I am looking to upgrade my yacht. Generally looking at longish-fin-keelers, although just a Herreshoff Mobjack ketch caught my attention. Let me re-read what I just wrote……
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Old 02-03-2015, 22:19   #429
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Re: A Full Keel Blue Water Cruiser Worthy of Living Aboard

Quote:
Originally Posted by HankOnthewater View Post
Over the last 30-40 years or so none of the racing boats have long keels
You can make that 80-90 years. except where class rules dictate otherwhise.

Yacht designers have know for a long time what makes a fast boat. But their customers were often conservative. If you want to see what happens when a talented designer gets to create boats for an unprejudiced customer look at Ricus Van Der Stadt's early designs for Cees Bruynzeel. He designed the first planing ULDB racers, with flat bottoms, fin keels and spade rudders in the 50ies. The pionier 9, the first production GRP sailboat in Europe had also a (longish) fin keel and a spade rudder. The "Valk" of which whole fleets are sailing in the Netherlands dates from 39...

Boat builders built what the market demands, and the market has been slow catching up...

Quote:
initial stability is low, boat is tender, and not easy to live on board whilst sailing. Has anyone sailed a Herreshoff 53 ft Marco Polo? If you have, you will know what it is like…..
Matter of fact I have. But that was a long time ago. I remember seeing a frame being replaced on it. Learned me that a wooden boat is mostly work, with a bit of sailing thrown in.
I wonder where "Ila Ola" is now...
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Old 02-03-2015, 23:17   #430
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Re: A Full Keel Blue Water Cruiser Worthy of Living Aboard

"I am looking to upgrade my yacht. Generally looking at longish-fin-keelers"


@Hank;koopmans sr. has designed a bunch of fullkeelers which are still being built today,hutting yachts is one of them.


centre boarentre board | Dick Koopmans Jachtontwerper Yachtdesign


they also come without centre board.




His site also has a page giving pros and cons of several keel types;
http://www.dickkoopmans.nl/uw_jacht/type_vergelijk.html





regards,
JJ
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Old 02-03-2015, 23:38   #431
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Re: A Full Keel Blue Water Cruiser Worthy of Living Aboard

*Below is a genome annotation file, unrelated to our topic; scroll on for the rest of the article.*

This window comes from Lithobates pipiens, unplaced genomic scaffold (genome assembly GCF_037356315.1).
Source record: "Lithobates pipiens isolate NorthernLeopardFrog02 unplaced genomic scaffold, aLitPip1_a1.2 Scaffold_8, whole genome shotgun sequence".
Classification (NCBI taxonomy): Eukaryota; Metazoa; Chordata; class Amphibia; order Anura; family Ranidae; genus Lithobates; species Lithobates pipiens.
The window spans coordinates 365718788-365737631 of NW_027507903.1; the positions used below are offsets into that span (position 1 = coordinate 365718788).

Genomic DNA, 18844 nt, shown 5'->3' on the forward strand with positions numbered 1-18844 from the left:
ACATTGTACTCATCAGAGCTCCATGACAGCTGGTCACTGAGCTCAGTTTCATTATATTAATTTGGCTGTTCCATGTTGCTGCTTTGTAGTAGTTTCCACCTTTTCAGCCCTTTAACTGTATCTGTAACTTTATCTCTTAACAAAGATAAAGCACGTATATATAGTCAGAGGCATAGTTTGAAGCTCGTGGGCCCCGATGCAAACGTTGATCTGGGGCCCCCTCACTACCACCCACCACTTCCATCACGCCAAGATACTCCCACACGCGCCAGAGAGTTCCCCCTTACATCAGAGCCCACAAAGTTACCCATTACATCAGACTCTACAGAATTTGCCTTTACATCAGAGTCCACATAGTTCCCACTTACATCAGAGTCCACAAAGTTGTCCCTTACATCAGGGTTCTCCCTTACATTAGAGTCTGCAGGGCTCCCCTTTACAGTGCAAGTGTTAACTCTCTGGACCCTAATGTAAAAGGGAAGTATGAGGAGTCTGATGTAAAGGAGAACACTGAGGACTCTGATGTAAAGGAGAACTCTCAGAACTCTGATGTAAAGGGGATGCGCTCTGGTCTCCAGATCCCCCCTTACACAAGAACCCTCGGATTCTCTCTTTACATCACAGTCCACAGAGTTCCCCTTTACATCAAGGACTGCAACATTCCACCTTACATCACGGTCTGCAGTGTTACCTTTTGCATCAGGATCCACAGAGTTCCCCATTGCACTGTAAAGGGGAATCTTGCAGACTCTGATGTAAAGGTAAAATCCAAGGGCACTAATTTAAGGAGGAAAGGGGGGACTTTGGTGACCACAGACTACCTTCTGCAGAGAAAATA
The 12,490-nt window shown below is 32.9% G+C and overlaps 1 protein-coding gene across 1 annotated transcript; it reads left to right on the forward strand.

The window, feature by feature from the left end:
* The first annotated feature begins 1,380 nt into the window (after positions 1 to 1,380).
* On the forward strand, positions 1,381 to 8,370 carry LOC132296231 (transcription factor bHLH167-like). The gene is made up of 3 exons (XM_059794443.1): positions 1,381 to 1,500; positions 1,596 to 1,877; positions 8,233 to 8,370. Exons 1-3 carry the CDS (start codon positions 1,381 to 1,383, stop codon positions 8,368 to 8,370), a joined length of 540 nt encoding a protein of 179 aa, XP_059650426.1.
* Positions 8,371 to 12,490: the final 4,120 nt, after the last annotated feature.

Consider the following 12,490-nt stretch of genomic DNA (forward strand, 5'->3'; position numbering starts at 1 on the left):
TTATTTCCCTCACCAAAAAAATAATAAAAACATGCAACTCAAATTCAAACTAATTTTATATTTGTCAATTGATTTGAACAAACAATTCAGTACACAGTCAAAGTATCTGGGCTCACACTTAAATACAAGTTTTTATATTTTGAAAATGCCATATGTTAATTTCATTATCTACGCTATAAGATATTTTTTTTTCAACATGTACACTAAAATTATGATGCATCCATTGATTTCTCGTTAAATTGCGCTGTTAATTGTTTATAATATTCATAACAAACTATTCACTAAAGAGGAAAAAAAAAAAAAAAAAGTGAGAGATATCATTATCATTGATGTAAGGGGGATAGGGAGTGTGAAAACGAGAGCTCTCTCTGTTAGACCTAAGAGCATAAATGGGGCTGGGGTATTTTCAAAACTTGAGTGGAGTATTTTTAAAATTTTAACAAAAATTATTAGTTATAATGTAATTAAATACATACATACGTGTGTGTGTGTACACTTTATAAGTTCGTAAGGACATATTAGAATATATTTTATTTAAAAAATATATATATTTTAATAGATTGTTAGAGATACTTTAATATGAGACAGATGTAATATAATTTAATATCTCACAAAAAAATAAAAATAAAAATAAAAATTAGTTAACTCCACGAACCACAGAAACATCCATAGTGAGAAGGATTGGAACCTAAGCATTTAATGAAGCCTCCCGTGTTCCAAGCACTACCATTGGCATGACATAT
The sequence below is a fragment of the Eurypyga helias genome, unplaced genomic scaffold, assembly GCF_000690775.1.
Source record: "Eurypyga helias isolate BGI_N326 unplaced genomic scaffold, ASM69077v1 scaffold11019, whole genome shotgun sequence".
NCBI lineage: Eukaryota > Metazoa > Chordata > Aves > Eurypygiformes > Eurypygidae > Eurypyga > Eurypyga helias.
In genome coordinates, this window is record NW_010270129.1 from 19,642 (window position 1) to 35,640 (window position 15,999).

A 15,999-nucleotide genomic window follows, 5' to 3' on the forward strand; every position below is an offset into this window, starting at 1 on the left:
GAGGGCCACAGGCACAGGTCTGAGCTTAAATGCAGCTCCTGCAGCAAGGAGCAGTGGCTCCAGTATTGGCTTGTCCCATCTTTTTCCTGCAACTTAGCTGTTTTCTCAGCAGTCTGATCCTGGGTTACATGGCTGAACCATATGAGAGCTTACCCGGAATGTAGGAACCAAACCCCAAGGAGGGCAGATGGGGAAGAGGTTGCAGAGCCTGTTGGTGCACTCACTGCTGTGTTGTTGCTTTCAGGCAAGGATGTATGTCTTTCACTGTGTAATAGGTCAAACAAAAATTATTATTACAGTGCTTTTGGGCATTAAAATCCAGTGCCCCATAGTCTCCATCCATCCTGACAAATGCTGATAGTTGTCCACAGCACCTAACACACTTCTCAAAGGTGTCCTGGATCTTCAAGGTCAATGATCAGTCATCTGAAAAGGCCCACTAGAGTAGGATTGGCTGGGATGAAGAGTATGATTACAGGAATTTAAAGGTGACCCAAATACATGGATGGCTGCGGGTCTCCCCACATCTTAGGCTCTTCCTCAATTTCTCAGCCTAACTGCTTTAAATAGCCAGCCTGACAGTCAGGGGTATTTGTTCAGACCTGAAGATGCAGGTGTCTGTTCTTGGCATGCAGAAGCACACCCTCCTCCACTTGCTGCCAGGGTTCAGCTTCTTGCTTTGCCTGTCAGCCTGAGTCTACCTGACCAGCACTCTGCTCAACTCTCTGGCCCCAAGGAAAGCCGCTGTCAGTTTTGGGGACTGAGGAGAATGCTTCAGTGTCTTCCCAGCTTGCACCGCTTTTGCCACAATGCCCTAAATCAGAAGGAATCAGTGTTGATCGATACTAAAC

@KVB
Quote:
Boat builders built what the market demands, and the market has been slow catching up...

Quote:
initial stability is low, boat is tender, and not easy to live on board whilst sailing. Has anyone sailed a Herreshoff 53 ft Marco Polo? If you have, you will know what it is like…..
Matter of fact I have. But that was a long time ago. I remember seeing a frame being replaced on it. Learned me that a wooden boat is mostly work, with a bit of sailing thrown in.
I wonder where "Ila Ola" is now...
I think OleOla was for sale or a give-away 3 years ago in Northern Queensland Australia.
There is a Marco Polo 53 locally, and then there was a 2nd one here also (on the west cost of WA) recently sold, not sure where that went to.

@KVB
Funny that you mentioned VanderStadt and Bruynzeel, I hail from that part of the world and was taught sailing on a "Valk".

@JJ77
Again funny that, you also mentioned a designer and builder from the same place!! As a matter of fact I looked at an aluminium Koopman's designed yacht a few weeks ago: nice hull, but everything needed repairing or replacing.
Thank you for the link to "Koopmans", and it compares the characteristics of the various type of keels in a simple and good kind of way.
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Old 03-03-2015, 07:34   #432
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Re: A Full Keel Blue Water Cruiser Worthy of Living Aboard

Quote:
Originally Posted by HankOnthewater View Post
@KVB
I think OleOla was for sale or a give-away 3 years ago in Northern Queensland Australia.
I heard about that. I was going to look for it last time I was down under (two years ago) but my research went dead.
Pity. It was a cool boat.
Quote:
@KVB
Funny that you mentioned VanderStadt and Bruynzeel, I hail from that part of the world and was taught sailing on a "Valk".